Written by Louisa Wright
17th August, 2016
A report has found that developing Perth’s greyfield sites alongside rapid transit networks could save the government up to $94.5 million for every 1000 lots developed, compared to developing greenfield sites.
The report, Design Perth, is a joint study between the Property Council of Australia, the Office of Senator Scott Ludlam, CODA Architecture and Urban Design, and Curtin University Sustainability Policy Institute (CUSP).
The large savings come from the difference in cost to government in providing infrastructure such as roads, water, communications, power, emergency services, health and education. The report found that for greenfield sites the cost is $150,389 per lot while greyfield sites cost $55,828 (almost three times less) due to much of the infrastructure already being in place.
Increasing Perth’s infill target from 47 percent to 60 percent (the original target under the WA government’s 2014 Network City plan) will save $23 billion before 2050.
The Design Perth report compared current development to transit-oriented development with a proposed Light Rail node. In comparing these, the study found that the latter delivered a:
260 percent increase in the number of dwellings and residential population
352 percent increase in commercial space and employment
187 percent increase in public open space and 27 percent more homes within 200 metres of green space
335 percent increase in active frontage
Significant increase in dwelling diversity with 52 percent more low- and medium-rise apartments
CODA worked with students from the University of Western Australia to research the areas identified as future transport corridors in the draft State Transport Strategy. All sites selected were greyfield sites that, with the addition of public transport, had the potential for high-quality amenity.
A one-day intensive design charrette was held and eight design teams, including engineers and planners, were each assigned a site and given the task of preparing initial design responses to present to an expert panel. The designs included design options for different housing and commercial spaces, and identified limitations by current policy that might prevent the design from coming to fruition.
Co-founder of CODA, Kieran Wong, said out-of-date urban policy designed for low-density suburbs was not allowing for innovative design-led solutions. The average age of local planning policies in Perth is 14 years.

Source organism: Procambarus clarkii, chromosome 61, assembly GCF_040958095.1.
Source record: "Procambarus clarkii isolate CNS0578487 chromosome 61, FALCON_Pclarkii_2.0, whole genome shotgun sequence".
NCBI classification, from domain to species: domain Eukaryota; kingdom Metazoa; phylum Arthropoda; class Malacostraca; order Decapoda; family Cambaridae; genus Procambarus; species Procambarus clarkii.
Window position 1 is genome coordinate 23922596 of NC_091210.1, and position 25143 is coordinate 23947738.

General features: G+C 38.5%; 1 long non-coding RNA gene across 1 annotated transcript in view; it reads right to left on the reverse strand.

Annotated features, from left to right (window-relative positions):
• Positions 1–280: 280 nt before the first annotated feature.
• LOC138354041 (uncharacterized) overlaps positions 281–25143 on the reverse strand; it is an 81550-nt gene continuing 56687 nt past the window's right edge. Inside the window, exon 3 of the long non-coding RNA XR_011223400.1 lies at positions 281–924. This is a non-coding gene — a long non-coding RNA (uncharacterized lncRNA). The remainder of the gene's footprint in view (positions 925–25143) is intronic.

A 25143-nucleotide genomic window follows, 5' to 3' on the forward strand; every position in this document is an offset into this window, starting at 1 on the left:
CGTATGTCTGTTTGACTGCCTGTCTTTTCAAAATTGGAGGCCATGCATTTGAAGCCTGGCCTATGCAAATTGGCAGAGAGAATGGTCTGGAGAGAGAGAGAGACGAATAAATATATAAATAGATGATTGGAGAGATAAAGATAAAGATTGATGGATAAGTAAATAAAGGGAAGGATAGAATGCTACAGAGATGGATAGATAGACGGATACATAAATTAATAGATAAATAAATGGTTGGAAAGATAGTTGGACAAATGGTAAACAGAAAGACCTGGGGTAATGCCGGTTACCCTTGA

“I think the major challenge for the state is to try and upgrade planning policies at a local level or provide some kind of overriding state policy around best design and better medium-density outcomes that applicants and developers can use. At the moment we’re in a bit of limbo because the local policies are really inefficient and too old,” Wong said.
In June 2016 the West Australian government released its public transport plan, Transport @ 3.5 Million, but Wong said the plan does not address significant challenges in relation to the provision of light rail and rapid bus transit. He said a targeted approach towards public transport should be taken to accommodate for the development of greyfield sites.
“You can see the numbers in a sense, where growth occurs in other cities around Australia and around the world, it’s all linked to an underpinning of solid public transport networks and that’s something that the state needs to commit to,” said Wong.
Community consultation was also key to the design process. Wong said typically in Western Australia, the community was either consulted at the very beginning of the development process and then ignored, or consulted at the end and told what was going to happen.
“That in a sense is something we consider to be part of the issue in relation to community protest around infill, that [the community is] not part of the conversation all the way through. In a sense they’re almost viewed as a kind of impediment to development and we’re trying to turn that model on its head a little bit in this report,” he said.